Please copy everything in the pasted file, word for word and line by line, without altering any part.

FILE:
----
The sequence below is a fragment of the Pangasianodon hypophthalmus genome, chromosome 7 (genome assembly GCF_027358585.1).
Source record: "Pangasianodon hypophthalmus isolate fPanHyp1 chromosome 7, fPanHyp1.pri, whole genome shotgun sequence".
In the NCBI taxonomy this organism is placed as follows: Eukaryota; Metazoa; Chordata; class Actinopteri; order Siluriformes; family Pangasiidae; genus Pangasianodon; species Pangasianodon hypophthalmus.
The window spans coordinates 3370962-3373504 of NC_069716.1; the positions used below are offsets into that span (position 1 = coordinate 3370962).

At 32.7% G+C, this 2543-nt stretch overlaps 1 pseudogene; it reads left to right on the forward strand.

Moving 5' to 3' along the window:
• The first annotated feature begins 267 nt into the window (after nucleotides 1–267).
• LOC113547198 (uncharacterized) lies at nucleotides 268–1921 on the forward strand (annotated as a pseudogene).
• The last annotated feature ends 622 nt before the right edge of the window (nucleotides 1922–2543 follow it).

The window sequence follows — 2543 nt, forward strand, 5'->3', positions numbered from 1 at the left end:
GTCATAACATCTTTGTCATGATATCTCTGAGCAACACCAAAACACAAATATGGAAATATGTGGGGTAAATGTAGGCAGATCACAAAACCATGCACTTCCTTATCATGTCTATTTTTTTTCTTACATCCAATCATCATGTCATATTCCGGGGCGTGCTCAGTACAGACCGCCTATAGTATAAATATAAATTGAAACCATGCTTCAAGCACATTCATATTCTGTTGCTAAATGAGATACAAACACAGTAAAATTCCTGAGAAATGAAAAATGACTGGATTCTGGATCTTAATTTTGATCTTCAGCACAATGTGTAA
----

The sequence below is a fragment of the Pangasianodon hypophthalmus genome, chromosome 7 (genome assembly GCF_027358585.1).
Source record: "Pangasianodon hypophthalmus isolate fPanHyp1 chromosome 7, fPanHyp1.pri, whole genome shotgun sequence".
In the NCBI taxonomy this organism is placed as follows: Eukaryota; Metazoa; Chordata; class Actinopteri; order Siluriformes; family Pangasiidae; genus Pangasianodon; species Pangasianodon hypophthalmus.
The window spans coordinates 3370962-3373504 of NC_069716.1; the positions used below are offsets into that span (position 1 = coordinate 3370962).

At 32.7% G+C, this 2543-nt stretch overlaps 1 pseudogene; it reads left to right on the forward strand.

Moving 5' to 3' along the window:
• The first annotated feature begins 267 nt into the window (after nucleotides 1–267).
• LOC113547198 (uncharacterized) lies at nucleotides 268–1921 on the forward strand (annotated as a pseudogene).
• The last annotated feature ends 622 nt before the right edge of the window (nucleotides 1922–2543 follow it).

The window sequence follows — 2543 nt, forward strand, 5'->3', positions numbered from 1 at the left end:
GTCATAACATCTTTGTCATGATATCTCTGAGCAACACCAAAACACAAATATGGAAATATGTGGGGTAAATGTAGGCAGATCACAAAACCATGCACTTCCTTATCATGTCTATTTTTTTTCTTACATCCAATCATCATGTCATATTCCGGGGCGTGCTCAGTACAGACCGCCTATAGTATAAATATAAATTGAAACCATGCTTCAAGCACATTCATATTCTGTTGCTAAATGAGATACAAACACAGTAAAATTCCTGAGAAATGAAAAATGACTGGATTCTGGATCTTAATTTTGATCTTCAGCACAATGTGTAA